Thursday, June 30, 2011

Associated Press bureau... in Pyongyang?!

That's what AP is reporting, and I guess they'd be the ones that'd know.

From AP via WaPo:
A memorandum of understanding agreed by the AP and the Korean Central News Agency would expand the AP’s presence in North Korea to a level unmatched by any other Western news organization. It would build upon the AP’s existing video news bureau, which opened in Pyongyang in 2006, by allowing AP text and photo journalists to work in North Korea as well.

With the signing, the agencies agreed to begin work immediately on detailed planning needed to set up and operate the new bureau as quickly as possible. It would be the first permanent text and photo bureau operated by a Western news organization in the North Korean capital.

In addition, the agencies signed a contract designating the AP as the exclusive international distributor of contemporary and historic video from KCNA’s archive. The agencies also plan a joint photo exhibition in New York next year. They already had an agreement between them to distribute KCNA photo archives to the global market, signed earlier this year.
Wow. That is truly historic. That is, if it actually comes to pass. There are a lot of rest stops between Point MOU and Point B when it comes to North Korea. The DRPK government may easily decide there's a huge difference between fluff videos of people visiting Kim Ilsung statues, which they started to allow in 2006, and day-to-day reporting on the good and the bad, which is presumably what AP has in mind.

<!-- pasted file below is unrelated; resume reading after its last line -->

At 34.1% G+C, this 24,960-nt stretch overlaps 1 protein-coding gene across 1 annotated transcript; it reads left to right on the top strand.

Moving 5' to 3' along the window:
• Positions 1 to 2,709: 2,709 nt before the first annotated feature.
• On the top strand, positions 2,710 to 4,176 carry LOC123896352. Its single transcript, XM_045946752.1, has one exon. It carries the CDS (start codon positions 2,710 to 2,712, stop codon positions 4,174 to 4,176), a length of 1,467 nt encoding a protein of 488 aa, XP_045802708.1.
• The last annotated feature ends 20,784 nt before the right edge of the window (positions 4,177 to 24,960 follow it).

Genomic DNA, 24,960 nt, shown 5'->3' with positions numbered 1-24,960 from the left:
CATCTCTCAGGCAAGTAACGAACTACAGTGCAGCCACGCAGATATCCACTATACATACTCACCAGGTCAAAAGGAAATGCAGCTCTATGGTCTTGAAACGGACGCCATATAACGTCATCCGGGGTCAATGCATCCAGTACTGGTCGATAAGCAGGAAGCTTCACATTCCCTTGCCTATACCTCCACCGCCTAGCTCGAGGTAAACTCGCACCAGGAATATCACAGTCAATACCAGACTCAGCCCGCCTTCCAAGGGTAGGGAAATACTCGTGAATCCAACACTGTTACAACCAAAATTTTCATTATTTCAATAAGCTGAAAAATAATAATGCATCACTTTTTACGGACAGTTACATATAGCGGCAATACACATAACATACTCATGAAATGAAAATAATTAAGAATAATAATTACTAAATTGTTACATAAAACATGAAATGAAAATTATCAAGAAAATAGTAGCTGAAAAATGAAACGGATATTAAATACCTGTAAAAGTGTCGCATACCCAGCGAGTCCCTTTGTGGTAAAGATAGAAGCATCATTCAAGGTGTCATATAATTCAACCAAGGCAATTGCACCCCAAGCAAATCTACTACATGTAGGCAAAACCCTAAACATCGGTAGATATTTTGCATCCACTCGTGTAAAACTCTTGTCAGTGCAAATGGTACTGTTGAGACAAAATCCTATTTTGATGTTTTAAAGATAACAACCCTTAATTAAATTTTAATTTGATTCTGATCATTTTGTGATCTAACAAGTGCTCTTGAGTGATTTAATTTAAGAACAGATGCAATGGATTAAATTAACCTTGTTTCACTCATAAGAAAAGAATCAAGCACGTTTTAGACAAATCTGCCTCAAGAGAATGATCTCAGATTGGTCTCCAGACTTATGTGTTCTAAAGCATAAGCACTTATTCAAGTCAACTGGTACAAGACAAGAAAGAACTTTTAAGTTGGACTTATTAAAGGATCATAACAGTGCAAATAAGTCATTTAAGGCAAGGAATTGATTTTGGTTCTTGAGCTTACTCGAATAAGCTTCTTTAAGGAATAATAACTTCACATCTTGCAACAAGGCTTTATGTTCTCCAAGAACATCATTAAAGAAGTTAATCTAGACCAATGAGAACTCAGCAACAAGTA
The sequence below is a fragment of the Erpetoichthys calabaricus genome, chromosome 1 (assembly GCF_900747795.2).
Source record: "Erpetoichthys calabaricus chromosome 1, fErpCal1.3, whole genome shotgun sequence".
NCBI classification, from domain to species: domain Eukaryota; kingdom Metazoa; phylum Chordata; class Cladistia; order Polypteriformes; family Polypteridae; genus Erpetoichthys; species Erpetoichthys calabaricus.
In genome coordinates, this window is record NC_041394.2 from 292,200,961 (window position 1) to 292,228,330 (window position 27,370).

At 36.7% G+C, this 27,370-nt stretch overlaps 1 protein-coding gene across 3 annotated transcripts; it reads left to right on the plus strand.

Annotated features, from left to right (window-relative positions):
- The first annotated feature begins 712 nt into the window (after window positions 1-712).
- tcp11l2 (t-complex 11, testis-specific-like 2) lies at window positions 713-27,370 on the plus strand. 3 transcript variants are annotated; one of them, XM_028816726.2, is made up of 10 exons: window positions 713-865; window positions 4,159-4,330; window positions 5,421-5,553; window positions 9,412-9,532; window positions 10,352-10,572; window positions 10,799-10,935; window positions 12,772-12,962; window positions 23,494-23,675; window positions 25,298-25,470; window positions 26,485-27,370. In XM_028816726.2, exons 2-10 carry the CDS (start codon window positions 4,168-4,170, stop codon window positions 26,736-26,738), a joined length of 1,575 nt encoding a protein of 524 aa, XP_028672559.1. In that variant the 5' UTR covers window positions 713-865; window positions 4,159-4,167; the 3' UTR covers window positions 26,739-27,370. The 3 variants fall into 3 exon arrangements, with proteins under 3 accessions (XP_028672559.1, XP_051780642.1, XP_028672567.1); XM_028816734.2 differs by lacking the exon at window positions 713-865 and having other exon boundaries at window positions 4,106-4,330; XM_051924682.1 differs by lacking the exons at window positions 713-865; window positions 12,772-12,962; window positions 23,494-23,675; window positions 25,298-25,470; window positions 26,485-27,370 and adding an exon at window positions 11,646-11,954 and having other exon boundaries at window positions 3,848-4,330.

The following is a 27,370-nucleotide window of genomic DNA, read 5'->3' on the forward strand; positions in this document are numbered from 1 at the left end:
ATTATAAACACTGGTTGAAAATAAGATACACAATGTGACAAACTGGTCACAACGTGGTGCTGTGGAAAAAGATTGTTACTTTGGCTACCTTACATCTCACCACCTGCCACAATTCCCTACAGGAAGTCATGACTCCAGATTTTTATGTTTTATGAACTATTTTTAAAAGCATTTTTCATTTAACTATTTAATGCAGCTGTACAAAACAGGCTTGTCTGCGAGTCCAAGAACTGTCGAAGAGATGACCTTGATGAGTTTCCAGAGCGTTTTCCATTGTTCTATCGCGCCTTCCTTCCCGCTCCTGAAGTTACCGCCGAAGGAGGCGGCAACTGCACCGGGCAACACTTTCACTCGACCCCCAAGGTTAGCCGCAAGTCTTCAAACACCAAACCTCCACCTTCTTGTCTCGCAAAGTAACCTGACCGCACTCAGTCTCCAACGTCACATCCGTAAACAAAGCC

But imagine it does go ahead. This is AP reporting form Pyongyang. And while we all know that the North Korean capital is a showcase for foreign eyes, the Pyongyang regime can't control everything, nor are they wholly effective when it comes to keeping the contagion of foreign ideas in check.

What we might end up actually seeing is the North Korean government actually trying to be on better behavior when things go wrong (and it's not a stretch that they could). Right now we've been seeing the Jasmine Revolution spreading through the Arab world, and at least one thing preventing some of those governments from just mowing down all the protesters (this includes Iran last year, though Iran is not part of the Arab world) has been the international press.

Call me optimistic, but this makes a violent, bloody end to the regime less likely (though still well within the realm of possibility). It makes the future leader of North Korea, be that a ruling junta or The Kim Who Wasn't There, more likely to consider how everything looks to the outside world when taking power, maintaining order, and dealing with the hoi polloi.

Historic, truly historic. If it happens.

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